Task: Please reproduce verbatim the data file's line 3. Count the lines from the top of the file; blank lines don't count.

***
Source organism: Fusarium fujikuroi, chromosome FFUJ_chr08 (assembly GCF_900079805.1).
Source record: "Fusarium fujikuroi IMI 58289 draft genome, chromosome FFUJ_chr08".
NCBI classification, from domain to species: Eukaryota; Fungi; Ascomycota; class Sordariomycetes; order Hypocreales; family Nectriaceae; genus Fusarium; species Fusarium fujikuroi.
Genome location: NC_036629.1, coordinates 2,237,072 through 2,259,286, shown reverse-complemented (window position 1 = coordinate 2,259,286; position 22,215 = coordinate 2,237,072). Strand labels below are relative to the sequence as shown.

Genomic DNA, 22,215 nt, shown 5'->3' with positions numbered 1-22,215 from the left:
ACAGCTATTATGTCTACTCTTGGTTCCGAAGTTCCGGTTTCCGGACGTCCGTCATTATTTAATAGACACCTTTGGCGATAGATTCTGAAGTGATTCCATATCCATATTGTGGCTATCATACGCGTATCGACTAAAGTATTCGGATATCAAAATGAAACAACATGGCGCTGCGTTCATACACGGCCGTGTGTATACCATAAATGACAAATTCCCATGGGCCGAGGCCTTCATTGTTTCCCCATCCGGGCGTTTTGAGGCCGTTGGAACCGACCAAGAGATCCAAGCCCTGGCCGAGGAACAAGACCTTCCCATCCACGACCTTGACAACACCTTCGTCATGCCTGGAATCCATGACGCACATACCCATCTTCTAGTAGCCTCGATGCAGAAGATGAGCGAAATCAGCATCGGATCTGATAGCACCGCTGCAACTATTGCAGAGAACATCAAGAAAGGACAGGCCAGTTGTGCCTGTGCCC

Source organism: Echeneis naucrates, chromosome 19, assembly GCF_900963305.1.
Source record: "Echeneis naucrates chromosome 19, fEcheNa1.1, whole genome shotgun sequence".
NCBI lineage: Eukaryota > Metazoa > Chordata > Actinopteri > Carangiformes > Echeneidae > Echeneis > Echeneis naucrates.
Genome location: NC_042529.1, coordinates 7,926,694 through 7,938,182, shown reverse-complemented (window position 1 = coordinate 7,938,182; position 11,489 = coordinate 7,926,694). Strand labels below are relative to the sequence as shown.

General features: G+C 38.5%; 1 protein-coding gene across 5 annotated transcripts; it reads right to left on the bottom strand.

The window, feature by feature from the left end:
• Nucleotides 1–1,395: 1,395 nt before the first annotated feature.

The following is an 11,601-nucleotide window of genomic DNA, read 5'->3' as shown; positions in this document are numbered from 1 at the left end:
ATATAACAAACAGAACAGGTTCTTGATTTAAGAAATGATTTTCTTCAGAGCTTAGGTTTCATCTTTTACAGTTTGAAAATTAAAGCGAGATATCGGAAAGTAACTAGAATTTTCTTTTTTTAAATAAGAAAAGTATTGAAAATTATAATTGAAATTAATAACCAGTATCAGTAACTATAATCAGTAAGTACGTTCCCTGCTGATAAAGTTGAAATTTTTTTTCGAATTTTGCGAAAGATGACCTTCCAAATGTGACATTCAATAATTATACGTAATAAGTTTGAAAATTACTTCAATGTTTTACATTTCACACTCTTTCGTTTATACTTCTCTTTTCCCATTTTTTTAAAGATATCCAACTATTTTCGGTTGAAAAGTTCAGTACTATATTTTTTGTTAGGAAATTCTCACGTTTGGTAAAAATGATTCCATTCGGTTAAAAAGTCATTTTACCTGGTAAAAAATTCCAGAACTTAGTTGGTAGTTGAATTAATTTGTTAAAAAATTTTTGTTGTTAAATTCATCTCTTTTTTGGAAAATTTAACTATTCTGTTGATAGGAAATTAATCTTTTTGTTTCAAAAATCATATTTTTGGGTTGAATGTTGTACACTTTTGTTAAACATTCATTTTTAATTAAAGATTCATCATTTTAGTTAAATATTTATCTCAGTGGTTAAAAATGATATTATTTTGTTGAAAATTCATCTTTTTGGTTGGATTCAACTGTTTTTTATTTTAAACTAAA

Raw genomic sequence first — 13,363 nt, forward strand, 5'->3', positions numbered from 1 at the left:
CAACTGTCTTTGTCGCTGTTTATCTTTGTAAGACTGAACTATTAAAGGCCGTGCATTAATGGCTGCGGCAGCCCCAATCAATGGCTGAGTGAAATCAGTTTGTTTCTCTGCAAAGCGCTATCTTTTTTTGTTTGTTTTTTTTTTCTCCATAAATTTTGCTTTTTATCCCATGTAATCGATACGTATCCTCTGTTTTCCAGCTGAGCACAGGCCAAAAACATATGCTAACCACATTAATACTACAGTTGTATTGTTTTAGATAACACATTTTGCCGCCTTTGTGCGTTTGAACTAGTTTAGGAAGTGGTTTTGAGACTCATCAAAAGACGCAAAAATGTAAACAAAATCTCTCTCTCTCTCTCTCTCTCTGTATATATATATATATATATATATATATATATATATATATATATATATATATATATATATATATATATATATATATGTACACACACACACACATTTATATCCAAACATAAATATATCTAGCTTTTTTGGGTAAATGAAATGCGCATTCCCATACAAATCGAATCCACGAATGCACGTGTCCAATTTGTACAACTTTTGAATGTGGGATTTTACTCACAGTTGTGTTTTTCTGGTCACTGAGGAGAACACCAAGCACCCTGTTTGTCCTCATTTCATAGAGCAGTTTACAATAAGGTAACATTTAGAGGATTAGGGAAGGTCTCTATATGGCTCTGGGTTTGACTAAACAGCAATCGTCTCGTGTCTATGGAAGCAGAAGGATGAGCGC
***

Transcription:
NCBI classification, from domain to species: Eukaryota; Fungi; Ascomycota; class Sordariomycetes; order Hypocreales; family Nectriaceae; genus Fusarium; species Fusarium fujikuroi.